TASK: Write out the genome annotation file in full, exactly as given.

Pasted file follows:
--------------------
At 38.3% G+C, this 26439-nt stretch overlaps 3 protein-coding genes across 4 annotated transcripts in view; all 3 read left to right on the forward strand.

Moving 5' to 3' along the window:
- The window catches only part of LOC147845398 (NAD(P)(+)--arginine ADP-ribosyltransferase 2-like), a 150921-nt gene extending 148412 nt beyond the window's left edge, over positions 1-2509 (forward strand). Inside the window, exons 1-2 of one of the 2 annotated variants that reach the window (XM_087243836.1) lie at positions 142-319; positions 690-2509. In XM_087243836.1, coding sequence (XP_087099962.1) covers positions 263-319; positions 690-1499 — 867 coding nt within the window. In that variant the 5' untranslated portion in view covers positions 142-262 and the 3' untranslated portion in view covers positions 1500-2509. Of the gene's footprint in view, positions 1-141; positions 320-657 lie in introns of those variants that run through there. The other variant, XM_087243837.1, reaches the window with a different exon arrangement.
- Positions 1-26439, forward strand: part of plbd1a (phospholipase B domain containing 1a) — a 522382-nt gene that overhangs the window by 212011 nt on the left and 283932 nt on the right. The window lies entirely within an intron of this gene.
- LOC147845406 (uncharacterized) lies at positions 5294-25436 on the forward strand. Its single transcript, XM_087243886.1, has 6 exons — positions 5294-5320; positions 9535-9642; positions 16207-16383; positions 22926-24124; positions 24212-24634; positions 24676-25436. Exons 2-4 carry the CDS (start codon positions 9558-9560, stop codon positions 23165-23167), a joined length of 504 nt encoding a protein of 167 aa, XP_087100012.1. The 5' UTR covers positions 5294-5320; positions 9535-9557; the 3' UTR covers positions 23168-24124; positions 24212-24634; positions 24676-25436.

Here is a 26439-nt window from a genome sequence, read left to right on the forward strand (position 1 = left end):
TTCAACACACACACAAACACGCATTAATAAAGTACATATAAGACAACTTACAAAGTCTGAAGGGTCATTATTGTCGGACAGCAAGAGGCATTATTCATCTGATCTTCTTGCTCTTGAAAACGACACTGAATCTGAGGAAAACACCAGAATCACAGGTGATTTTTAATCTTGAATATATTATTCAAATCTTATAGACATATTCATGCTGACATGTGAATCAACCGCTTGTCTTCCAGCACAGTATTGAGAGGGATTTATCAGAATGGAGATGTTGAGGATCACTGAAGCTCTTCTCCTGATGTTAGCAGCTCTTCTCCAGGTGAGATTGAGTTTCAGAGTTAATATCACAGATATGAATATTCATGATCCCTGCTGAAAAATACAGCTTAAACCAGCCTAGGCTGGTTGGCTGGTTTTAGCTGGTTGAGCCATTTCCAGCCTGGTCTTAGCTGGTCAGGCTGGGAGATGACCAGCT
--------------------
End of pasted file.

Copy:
At 38.3% G+C, this 26439-nt stretch overlaps 3 protein-coding genes across 4 annotated transcripts in view; all 3 read left to right on the forward strand.

Moving 5' to 3' along the window:
- The window catches only part of LOC147845398 (NAD(P)(+)--arginine ADP-ribosyltransferase 2-like), a 150921-nt gene extending 148412 nt beyond the window's left edge, over positions 1-2509 (forward strand). Inside the window, exons 1-2 of one of the 2 annotated variants that reach the window (XM_087243836.1) lie at positions 142-319; positions 690-2509. In XM_087243836.1, coding sequence (XP_087099962.1) covers positions 263-319; positions 690-1499 — 867 coding nt within the window. In that variant the 5' untranslated portion in view covers positions 142-262 and the 3' untranslated portion in view covers positions 1500-2509. Of the gene's footprint in view, positions 1-141; positions 320-657 lie in introns of those variants that run through there. The other variant, XM_087243837.1, reaches the window with a different exon arrangement.
- Positions 1-26439, forward strand: part of plbd1a (phospholipase B domain containing 1a) — a 522382-nt gene that overhangs the window by 212011 nt on the left and 283932 nt on the right. The window lies entirely within an intron of this gene.
- LOC147845406 (uncharacterized) lies at positions 5294-25436 on the forward strand. Its single transcript, XM_087243886.1, has 6 exons — positions 5294-5320; positions 9535-9642; positions 16207-16383; positions 22926-24124; positions 24212-24634; positions 24676-25436. Exons 2-4 carry the CDS (start codon positions 9558-9560, stop codon positions 23165-23167), a joined length of 504 nt encoding a protein of 167 aa, XP_087100012.1. The 5' UTR covers positions 5294-5320; positions 9535-9557; the 3' UTR covers positions 23168-24124; positions 24212-24634; positions 24676-25436.

Here is a 26439-nt window from a genome sequence, read left to right on the forward strand (position 1 = left end):
TTCAACACACACACAAACACGCATTAATAAAGTACATATAAGACAACTTACAAAGTCTGAAGGGTCATTATTGTCGGACAGCAAGAGGCATTATTCATCTGATCTTCTTGCTCTTGAAAACGACACTGAATCTGAGGAAAACACCAGAATCACAGGTGATTTTTAATCTTGAATATATTATTCAAATCTTATAGACATATTCATGCTGACATGTGAATCAACCGCTTGTCTTCCAGCACAGTATTGAGAGGGATTTATCAGAATGGAGATGTTGAGGATCACTGAAGCTCTTCTCCTGATGTTAGCAGCTCTTCTCCAGGTGAGATTGAGTTTCAGAGTTAATATCACAGATATGAATATTCATGATCCCTGCTGAAAAATACAGCTTAAACCAGCCTAGGCTGGTTGGCTGGTTTTAGCTGGTTGAGCCATTTCCAGCCTGGTCTTAGCTGGTCAGGCTGGGAGATGACCAGCT